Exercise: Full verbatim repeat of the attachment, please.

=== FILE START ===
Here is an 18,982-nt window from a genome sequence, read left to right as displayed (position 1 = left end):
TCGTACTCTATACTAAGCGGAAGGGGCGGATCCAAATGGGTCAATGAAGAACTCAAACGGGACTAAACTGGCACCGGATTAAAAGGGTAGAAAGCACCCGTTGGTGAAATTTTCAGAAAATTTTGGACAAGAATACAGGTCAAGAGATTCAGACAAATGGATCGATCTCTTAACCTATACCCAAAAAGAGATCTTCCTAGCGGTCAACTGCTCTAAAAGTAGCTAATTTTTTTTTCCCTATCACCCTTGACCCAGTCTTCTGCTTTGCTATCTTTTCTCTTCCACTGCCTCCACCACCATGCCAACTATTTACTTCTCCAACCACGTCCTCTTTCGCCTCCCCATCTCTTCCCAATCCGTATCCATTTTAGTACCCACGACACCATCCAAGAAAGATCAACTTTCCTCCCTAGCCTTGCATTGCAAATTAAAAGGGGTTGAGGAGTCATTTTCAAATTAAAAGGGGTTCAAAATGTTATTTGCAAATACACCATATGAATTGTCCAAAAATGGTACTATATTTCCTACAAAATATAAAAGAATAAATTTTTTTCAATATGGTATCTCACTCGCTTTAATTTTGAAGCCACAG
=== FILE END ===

Here is an 18,982-nt window from a genome sequence, read left to right as displayed (position 1 = left end):
TCGTACTCTATACTAAGCGGAAGGGGCGGATCCAAATGGGTCAATGAAGAACTCAAACGGGACTAAACTGGCACCGGATTAAAAGGGTAGAAAGCACCCGTTGGTGAAATTTTCAGAAAATTTTGGACAAGAATACAGGTCAAGAGATTCAGACAAATGGATCGATCTCTTAACCTATACCCAAAAAGAGATCTTCCTAGCGGTCAACTGCTCTAAAAGTAGCTAATTTTTTTTTCCCTATCACCCTTGACCCAGTCTTCTGCTTTGCTATCTTTTCTCTTCCACTGCCTCCACCACCATGCCAACTATTTACTTCTCCAACCACGTCCTCTTTCGCCTCCCCATCTCTTCCCAATCCGTATCCATTTTAGTACCCACGACACCATCCAAGAAAGATCAACTTTCCTCCCTAGCCTTGCATTGCAAATTAAAAGGGGTTGAGGAGTCATTTTCAAATTAAAAGGGGTTCAAAATGTTATTTGCAAATACACCATATGAATTGTCCAAAAATGGTACTATATTTCCTACAAAATATAAAAGAATAAATTTTTTTCAATATGGTATCTCACTCGCTTTAATTTTGAAGCCACAG